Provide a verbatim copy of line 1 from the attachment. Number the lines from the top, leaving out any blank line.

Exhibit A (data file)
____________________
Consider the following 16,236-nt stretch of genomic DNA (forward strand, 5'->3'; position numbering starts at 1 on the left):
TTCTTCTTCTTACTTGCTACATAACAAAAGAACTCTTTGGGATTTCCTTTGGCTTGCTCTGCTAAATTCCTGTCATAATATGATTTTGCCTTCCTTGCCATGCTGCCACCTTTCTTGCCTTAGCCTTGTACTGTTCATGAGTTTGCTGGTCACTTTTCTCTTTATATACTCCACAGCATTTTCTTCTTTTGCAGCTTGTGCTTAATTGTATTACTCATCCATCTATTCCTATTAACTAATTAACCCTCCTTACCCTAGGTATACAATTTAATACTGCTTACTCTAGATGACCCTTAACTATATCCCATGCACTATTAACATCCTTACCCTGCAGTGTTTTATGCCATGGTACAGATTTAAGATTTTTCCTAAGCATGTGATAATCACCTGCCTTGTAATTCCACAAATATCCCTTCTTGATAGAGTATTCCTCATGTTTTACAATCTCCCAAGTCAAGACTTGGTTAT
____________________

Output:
Consider the following 16,236-nt stretch of genomic DNA (forward strand, 5'->3'; position numbering starts at 1 on the left):